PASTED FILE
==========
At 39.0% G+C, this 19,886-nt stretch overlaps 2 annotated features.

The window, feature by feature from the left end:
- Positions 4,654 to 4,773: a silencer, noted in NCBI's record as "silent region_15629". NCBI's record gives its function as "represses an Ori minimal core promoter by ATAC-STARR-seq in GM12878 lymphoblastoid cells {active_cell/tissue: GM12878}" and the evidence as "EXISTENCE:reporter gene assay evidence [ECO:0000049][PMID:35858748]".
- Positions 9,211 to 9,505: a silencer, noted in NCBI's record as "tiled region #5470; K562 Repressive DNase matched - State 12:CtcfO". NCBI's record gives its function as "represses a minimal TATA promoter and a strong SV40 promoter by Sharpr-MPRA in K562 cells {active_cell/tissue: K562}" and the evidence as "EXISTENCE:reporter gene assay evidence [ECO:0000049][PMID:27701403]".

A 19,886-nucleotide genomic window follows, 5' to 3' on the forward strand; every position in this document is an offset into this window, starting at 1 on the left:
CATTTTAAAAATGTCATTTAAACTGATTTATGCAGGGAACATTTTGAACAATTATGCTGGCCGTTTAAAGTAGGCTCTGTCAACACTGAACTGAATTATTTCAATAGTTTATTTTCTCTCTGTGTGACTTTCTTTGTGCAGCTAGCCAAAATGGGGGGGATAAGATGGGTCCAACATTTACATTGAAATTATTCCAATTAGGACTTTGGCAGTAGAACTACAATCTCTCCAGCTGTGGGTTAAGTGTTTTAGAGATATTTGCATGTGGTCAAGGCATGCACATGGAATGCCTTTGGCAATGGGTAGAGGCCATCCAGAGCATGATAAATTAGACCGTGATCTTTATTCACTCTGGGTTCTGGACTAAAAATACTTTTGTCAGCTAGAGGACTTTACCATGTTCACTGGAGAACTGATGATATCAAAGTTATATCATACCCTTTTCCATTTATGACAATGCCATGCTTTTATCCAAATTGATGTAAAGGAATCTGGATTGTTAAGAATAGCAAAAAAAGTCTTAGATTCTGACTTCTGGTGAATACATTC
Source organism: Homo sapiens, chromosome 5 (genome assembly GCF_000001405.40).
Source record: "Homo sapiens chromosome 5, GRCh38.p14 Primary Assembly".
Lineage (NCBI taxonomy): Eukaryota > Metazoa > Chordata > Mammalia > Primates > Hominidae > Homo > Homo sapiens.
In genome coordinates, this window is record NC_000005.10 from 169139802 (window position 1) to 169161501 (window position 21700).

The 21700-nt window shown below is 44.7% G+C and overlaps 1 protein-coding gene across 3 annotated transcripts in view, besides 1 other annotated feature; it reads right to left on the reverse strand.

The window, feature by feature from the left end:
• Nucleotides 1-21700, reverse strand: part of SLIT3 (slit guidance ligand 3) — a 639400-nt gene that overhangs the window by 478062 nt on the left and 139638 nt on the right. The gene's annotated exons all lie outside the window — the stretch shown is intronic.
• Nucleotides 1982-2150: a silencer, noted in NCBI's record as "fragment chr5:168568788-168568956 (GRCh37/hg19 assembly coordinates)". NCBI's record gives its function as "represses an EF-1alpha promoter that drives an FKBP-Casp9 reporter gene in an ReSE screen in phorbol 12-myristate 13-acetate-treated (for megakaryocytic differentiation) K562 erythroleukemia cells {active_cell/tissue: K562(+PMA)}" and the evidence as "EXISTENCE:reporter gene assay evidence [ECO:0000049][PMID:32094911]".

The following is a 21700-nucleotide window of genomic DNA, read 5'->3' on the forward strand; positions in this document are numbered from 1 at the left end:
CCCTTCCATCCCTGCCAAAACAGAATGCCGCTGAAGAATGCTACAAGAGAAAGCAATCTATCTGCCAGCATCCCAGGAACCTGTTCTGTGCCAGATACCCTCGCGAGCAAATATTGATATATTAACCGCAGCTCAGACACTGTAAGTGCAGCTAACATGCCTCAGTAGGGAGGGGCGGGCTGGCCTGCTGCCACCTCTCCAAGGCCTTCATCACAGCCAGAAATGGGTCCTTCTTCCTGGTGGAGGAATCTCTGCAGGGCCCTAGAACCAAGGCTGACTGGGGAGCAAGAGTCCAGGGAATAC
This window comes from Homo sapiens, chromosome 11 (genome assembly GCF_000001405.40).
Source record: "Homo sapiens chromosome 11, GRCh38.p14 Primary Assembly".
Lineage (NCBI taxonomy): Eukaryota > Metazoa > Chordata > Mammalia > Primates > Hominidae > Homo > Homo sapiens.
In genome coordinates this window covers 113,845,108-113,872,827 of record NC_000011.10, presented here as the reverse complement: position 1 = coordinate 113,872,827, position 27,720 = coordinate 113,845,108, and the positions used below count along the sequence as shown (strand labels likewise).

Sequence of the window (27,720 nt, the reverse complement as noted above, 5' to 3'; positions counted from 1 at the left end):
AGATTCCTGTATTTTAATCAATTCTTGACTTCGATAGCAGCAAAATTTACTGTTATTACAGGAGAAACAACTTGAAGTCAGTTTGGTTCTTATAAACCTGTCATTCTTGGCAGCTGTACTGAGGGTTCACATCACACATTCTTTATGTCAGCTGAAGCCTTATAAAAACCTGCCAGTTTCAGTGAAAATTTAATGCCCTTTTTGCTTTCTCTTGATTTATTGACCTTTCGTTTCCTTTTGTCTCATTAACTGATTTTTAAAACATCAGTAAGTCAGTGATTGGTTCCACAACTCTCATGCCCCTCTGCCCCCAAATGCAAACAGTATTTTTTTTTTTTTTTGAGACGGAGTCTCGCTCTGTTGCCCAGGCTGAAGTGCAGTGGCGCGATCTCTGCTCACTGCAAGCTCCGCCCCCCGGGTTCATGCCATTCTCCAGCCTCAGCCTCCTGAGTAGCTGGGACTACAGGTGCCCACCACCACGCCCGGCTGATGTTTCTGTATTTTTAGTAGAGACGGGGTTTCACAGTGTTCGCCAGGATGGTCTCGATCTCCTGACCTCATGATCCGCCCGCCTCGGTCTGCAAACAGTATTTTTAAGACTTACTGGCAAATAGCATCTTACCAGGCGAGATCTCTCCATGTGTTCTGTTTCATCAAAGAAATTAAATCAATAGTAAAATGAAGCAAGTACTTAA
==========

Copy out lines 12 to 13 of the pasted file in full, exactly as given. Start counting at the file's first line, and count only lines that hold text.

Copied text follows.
The window, feature by feature from the left end:
• Nucleotides 1-21700, reverse strand: part of SLIT3 (slit guidance ligand 3) — a 639400-nt gene that overhangs the window by 478062 nt on the left and 139638 nt on the right. The gene's annotated exons all lie outside the window — the stretch shown is intronic.